I just made an appointment with one of those free-for-all clinics where you can get into see a doctor immediately, so long as you aren't picky about which doctor. This is all part of my frantic attempt to ready myself for Vietnam: antimalarial meds, ho!
I am solemnly informed that this is not the right way to get medical care; I should have a primary care physician who really knows my case well. But this does not actually describe any primary care physician I have ever had, who was reading off the chart just like a perfect stranger would have. Not only did my physicians clearly recall nothing about me; in many cases, I had to remind them of the details of my chart. So can any of my readers tell me what actual good having a single primary care physician, rather than just any old doctor at a walk-in clinic, makes?
Yes, that certainly sounds like she went to a free clinic to me. It's not a pay-per-visit clinic; McArdle states it's free. She could have paid--she was going on business, not on vacation. She planned to spend money having clothing especially made for her. She went shopping. She was being paid to travel and had enough money to pay for a doctor, but she didn't.
What does McArdle think about other people who do what she does?
To wit: should we expect families to sell assets in order to qualify for benefits? On the one hand, Medicaid's ludicrous rules keep disabled people in crippling poverty. On the other hand many people, including me, don't want to pay for the health care of someone so that they can stay in their Park Avenue mansion. At some point, it is reasonable to expect people to liquidate assets in order to pay for expenses, rather than expecting society to pick up the tab. But I'm not sure what point is reasonable.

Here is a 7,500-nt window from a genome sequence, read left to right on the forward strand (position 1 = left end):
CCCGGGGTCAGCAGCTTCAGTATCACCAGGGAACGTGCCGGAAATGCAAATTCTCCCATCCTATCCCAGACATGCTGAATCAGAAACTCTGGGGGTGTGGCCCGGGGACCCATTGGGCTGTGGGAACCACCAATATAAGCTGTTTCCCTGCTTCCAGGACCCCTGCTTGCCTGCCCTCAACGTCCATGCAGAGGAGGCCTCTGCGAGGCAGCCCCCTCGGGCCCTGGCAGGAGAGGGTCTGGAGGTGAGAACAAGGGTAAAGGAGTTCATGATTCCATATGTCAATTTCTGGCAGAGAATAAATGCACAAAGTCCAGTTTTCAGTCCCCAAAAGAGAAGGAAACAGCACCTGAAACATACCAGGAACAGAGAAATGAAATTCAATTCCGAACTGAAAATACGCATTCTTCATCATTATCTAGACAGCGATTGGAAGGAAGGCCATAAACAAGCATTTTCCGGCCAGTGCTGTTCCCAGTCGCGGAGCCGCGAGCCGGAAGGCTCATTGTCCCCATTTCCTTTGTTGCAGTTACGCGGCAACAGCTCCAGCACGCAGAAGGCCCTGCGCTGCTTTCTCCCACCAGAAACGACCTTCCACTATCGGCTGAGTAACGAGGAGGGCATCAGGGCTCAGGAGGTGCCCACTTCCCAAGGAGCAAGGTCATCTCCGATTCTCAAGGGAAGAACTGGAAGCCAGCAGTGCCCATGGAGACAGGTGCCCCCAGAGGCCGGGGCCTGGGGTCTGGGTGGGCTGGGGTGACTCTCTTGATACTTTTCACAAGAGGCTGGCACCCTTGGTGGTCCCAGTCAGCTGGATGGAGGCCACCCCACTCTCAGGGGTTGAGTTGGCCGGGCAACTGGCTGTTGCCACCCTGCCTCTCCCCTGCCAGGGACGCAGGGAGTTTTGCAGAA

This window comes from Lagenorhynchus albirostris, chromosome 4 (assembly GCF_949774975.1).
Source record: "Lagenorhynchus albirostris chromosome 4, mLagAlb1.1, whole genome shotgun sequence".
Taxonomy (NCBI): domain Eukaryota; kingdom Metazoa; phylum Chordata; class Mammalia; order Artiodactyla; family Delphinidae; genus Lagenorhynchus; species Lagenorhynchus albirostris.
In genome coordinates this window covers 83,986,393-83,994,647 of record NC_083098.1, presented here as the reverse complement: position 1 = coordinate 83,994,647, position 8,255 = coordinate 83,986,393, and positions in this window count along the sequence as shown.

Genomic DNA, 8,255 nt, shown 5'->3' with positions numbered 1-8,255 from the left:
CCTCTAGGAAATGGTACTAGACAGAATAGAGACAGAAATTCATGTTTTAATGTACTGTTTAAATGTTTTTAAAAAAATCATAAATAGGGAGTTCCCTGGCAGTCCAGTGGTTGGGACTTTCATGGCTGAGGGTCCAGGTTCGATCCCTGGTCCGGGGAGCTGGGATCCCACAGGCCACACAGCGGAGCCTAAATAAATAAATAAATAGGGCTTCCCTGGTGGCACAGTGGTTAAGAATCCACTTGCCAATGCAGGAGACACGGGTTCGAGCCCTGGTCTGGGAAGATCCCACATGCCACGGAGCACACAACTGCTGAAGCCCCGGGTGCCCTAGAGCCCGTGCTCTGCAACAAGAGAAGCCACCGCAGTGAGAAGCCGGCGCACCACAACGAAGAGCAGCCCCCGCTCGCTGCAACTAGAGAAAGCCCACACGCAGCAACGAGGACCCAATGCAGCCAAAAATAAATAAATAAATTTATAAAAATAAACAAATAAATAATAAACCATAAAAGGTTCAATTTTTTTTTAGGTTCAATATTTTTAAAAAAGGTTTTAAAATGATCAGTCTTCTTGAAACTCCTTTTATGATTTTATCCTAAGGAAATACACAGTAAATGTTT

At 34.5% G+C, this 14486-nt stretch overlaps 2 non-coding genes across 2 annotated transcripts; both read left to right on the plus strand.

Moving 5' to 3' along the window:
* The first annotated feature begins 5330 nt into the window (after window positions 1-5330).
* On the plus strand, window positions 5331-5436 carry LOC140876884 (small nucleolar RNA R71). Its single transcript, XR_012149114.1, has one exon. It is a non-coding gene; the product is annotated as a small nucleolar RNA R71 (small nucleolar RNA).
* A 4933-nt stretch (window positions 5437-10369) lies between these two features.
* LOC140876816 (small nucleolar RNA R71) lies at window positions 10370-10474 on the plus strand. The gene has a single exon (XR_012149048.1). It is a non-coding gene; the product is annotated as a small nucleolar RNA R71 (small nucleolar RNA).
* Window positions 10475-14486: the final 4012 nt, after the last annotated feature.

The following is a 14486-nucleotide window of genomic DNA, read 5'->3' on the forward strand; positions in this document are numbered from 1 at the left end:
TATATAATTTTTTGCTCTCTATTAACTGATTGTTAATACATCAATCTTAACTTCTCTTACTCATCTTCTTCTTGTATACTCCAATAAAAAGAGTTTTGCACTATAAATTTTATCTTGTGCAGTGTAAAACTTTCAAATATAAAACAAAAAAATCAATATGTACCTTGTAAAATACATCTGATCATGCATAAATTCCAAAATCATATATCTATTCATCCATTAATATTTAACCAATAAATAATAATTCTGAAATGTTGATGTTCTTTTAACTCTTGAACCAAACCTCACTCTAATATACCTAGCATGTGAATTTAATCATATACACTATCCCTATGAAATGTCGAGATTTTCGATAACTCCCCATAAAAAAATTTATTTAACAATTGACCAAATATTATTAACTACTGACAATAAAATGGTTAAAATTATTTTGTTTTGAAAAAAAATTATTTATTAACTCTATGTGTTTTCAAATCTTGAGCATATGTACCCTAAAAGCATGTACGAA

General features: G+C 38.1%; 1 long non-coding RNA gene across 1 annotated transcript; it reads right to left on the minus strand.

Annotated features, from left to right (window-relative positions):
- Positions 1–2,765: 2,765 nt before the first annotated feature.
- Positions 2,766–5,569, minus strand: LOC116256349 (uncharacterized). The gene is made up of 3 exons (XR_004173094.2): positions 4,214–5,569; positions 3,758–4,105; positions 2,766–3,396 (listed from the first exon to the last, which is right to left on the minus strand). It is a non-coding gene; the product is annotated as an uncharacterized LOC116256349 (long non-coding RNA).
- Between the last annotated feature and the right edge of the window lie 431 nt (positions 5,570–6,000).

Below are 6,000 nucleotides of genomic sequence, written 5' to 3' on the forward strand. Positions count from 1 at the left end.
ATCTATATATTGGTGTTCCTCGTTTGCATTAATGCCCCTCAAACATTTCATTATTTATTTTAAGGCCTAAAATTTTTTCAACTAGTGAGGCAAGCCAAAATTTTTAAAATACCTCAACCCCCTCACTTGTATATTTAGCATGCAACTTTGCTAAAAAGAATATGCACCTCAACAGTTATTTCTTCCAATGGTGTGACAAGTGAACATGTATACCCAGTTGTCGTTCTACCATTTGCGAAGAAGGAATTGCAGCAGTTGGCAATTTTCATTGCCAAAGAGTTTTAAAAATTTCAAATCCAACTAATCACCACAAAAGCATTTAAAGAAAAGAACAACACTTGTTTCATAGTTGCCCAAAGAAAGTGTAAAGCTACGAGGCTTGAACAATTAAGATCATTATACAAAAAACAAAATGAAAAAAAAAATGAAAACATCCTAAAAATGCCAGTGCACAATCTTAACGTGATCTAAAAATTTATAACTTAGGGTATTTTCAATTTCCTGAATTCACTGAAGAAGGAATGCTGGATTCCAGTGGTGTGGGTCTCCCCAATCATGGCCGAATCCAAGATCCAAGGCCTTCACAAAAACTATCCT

I don't think this is particularly interesting as it applies to S-Chip; frankly, I doubt there are enough low-income families with children and sizeable assets to make it even worth debating the issue. But it is a very important question regarding Medicaid, because of all the elderly people who shelter significant assets in order to get Medicaid to pay for their nursing home care.
In the case of a spouse, this seems (usually) legitimate, again with the Park Avenue mansion exception: I don't care how long you've lived there, if you're squatting on five or ten million worth of real estate, you should sell it and pay for your spouse's nursing home, rather than asking the payroll clerks and bank tellers of the world to lend a helping hand. But normally, I don't think it's reasonable to demand that anyone make themselves homeless in order to qualify their spouse for a nursing home.
But that isn't the only reason people shelter assets; often they're doing it so that they can leave something to their children. This doesn't strike me as at all reasonable. You have a right to have society pay for your nursing home care if you are destitute and will otherwise suffer and die. You do not have a right to have society pay for your nursing home care so that you can leave the house and some financial assets to the kids. Aside from its rather repulsive moral logic, it's regressive; the people who benefit are upper-middle-class kids who have already benefitted quite a lot from their fortuitous choice of parents.
The taxpayer paid for McArdle's vaccinations, saving her a couple hundred dollars, which go a very long way in Vietnam and Cambodia. Think of all the silk dresses you can buy for that money. McArdle did.